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Love your enemies? Even today?

I am seriously looking for answers to a question.

First, a little background.

In the Catholic lectionary, today’s Gospel from Luke chapter 6 reads as follows:

Jesus said to his disciples:
“To you who hear I say, love your enemies,
do good to those who hate you, bless those who curse you,
pray for those who mistreat you.
To the person who strikes you on one cheek,
offer the other one as well,
and from the person who takes your cloak,
do not withhold even your tunic.
Give to everyone who asks of you,
and from the one who takes what is yours do not demand it back.
Do to others as you would have them do to you …”

When I heard the beginning of this reading I found myself saying,
“No, no, not today, not after all that has happened!”

Of course I am referring to the horrendous murders of the Ambassador to Libya and three other diplomats, and the overpowering of our embassies in Egypt, Yemen and possibly beyond.

I remember learning from Father Robert Barron’s excellent video series, Catholicism that the meaning of this scripture was that our apparent passivity (meaning our radical goodness) would reflect the evil back onto our enemy like a mirror, causing the enemy to repent. And if that person did not repent, you, at least, remained innocent, earning your reward in heaven.

Applying this scripture on an individual basis is possible (especially with the help of God’s grace). I believe however that scripture has a universal application. Therefore, the question:

If we are to love our enemies, what is the proper response to the chaos in Egypt, Libya and the rest of the Middle East? How are we to respond to the heinous murder of our diplomats? May their souls rest in peace and may God console their families.

What would Jesus do?

ADDENDUM: While driving home from work I prayed the  Divine Mercy, a prayer honoring the sacrifice of Christ on the cross for the salvation of the world. The prayer is short:

“Eternal Father, I offer you the body, blood, soul and divinity of our Lord Jesus Christ in atonement for our sins and for all the world. For the sake of His sorrowful passion, have mercy on us and on the whole world.”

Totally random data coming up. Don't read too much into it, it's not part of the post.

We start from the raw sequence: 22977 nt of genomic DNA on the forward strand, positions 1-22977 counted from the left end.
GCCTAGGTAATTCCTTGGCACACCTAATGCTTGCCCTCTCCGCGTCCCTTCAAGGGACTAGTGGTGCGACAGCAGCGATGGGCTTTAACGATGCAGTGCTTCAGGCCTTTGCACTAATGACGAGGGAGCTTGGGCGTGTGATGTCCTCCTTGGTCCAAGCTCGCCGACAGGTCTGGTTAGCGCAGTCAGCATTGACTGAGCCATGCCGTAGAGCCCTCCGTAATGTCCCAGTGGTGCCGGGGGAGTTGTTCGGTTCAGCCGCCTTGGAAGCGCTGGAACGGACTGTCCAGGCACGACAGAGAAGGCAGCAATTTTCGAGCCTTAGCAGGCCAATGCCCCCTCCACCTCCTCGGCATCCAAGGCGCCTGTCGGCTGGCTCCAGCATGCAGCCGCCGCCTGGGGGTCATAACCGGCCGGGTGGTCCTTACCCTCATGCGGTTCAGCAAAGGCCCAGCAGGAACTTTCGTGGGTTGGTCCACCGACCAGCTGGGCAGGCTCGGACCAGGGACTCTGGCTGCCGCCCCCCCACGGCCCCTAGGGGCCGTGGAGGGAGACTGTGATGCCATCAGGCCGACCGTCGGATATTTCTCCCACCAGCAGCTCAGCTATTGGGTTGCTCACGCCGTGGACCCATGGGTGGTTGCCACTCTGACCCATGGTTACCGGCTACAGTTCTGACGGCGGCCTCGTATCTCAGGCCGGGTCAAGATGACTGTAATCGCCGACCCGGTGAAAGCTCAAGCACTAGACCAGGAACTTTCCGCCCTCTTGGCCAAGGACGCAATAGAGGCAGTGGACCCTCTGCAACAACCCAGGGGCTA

As I prayed this prayer, I looked at a picture of the crucifix on my dashboard and it began to dawn on me that Jesus lived His teaching:

He loved His enemies. He turned the other cheek.

He allowed Himself to be tortured and crucified, surrendering His earthly authority and submitting to the Divine Authority of His Heavenly  Father. As a result, a total humiliating defeat was transformed into a miraculous victory: He was risen from the dead.

Jesus employed radical love, as He taught in Luke 6 and the results were more powerful than could ever have been achieved from any human effort.

What does this mean?

In trying to apply this insight to the chaos happening overseas, I realized that first we must lay down our own earthly authority and submit to Divine authority. We do that through prayer.

Prayer for our enemies. Prayer for guidance. And the humility to say, “Lord, we have no idea what we are supposed to do. Lead and guide us.”

We all can have a part in this. We all can pray.

As a nation we need to petition our Heavenly Father. Perhaps we can begin with the prayer of Divine Mercy:

“Eternal Father, I offer you the body, blood, soul and divinity of our Lord Jesus Christ in atonement for our sins and for all the world. For the sake of His sorrowful passion, have mercy on us and on the whole world.”

Here we can begin.

I would love to hear your insight. Surely this is a teaching that all Christians grapple with.

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